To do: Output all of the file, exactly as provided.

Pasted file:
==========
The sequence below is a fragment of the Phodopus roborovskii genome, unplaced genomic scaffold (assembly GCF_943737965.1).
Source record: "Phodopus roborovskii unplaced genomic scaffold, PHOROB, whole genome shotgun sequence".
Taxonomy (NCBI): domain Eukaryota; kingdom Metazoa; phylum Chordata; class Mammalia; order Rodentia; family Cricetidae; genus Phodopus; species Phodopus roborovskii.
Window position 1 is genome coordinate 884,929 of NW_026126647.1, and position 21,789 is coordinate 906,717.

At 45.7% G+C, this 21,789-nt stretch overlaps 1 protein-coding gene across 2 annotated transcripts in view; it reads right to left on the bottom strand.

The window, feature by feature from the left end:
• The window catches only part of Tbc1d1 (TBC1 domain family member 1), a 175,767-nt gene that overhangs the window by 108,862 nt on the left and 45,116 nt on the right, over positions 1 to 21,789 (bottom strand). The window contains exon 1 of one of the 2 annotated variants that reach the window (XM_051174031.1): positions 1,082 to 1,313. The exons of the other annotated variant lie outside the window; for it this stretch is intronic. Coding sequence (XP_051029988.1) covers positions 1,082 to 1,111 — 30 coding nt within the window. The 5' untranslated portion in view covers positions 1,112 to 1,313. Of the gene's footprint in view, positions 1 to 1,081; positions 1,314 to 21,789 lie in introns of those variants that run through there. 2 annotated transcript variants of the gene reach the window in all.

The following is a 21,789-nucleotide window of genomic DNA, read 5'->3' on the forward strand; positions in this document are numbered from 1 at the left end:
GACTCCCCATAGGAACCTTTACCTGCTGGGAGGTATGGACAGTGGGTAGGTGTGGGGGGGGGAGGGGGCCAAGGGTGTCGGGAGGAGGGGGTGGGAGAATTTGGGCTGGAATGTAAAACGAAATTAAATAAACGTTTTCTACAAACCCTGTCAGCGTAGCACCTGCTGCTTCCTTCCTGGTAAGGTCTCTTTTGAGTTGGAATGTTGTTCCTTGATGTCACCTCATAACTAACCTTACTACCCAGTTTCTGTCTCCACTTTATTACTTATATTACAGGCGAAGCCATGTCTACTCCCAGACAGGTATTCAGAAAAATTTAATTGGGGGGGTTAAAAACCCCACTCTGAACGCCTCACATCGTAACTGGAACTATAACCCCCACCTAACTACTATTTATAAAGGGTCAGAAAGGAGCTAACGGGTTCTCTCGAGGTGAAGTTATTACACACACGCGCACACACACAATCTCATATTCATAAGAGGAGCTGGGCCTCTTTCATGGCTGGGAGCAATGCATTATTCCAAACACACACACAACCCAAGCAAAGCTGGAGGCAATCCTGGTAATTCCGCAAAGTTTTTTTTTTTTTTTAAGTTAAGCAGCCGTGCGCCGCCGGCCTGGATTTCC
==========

The sequence below is a fragment of the Phodopus roborovskii genome, unplaced genomic scaffold (assembly GCF_943737965.1).
Source record: "Phodopus roborovskii unplaced genomic scaffold, PHOROB, whole genome shotgun sequence".
Taxonomy (NCBI): domain Eukaryota; kingdom Metazoa; phylum Chordata; class Mammalia; order Rodentia; family Cricetidae; genus Phodopus; species Phodopus roborovskii.
Window position 1 is genome coordinate 884,929 of NW_026126647.1, and position 21,789 is coordinate 906,717.

At 45.7% G+C, this 21,789-nt stretch overlaps 1 protein-coding gene across 2 annotated transcripts in view; it reads right to left on the bottom strand.

The window, feature by feature from the left end:
• The window catches only part of Tbc1d1 (TBC1 domain family member 1), a 175,767-nt gene that overhangs the window by 108,862 nt on the left and 45,116 nt on the right, over positions 1 to 21,789 (bottom strand). The window contains exon 1 of one of the 2 annotated variants that reach the window (XM_051174031.1): positions 1,082 to 1,313. The exons of the other annotated variant lie outside the window; for it this stretch is intronic. Coding sequence (XP_051029988.1) covers positions 1,082 to 1,111 — 30 coding nt within the window. The 5' untranslated portion in view covers positions 1,112 to 1,313. Of the gene's footprint in view, positions 1 to 1,081; positions 1,314 to 21,789 lie in introns of those variants that run through there. 2 annotated transcript variants of the gene reach the window in all.

The following is a 21,789-nucleotide window of genomic DNA, read 5'->3' on the forward strand; positions in this document are numbered from 1 at the left end:
GACTCCCCATAGGAACCTTTACCTGCTGGGAGGTATGGACAGTGGGTAGGTGTGGGGGGGGGAGGGGGCCAAGGGTGTCGGGAGGAGGGGGTGGGAGAATTTGGGCTGGAATGTAAAACGAAATTAAATAAACGTTTTCTACAAACCCTGTCAGCGTAGCACCTGCTGCTTCCTTCCTGGTAAGGTCTCTTTTGAGTTGGAATGTTGTTCCTTGATGTCACCTCATAACTAACCTTACTACCCAGTTTCTGTCTCCACTTTATTACTTATATTACAGGCGAAGCCATGTCTACTCCCAGACAGGTATTCAGAAAAATTTAATTGGGGGGGTTAAAAACCCCACTCTGAACGCCTCACATCGTAACTGGAACTATAACCCCCACCTAACTACTATTTATAAAGGGTCAGAAAGGAGCTAACGGGTTCTCTCGAGGTGAAGTTATTACACACACGCGCACACACACAATCTCATATTCATAAGAGGAGCTGGGCCTCTTTCATGGCTGGGAGCAATGCATTATTCCAAACACACACACAACCCAAGCAAAGCTGGAGGCAATCCTGGTAATTCCGCAAAGTTTTTTTTTTTTTTTAAGTTAAGCAGCCGTGCGCCGCCGGCCTGGATTTCC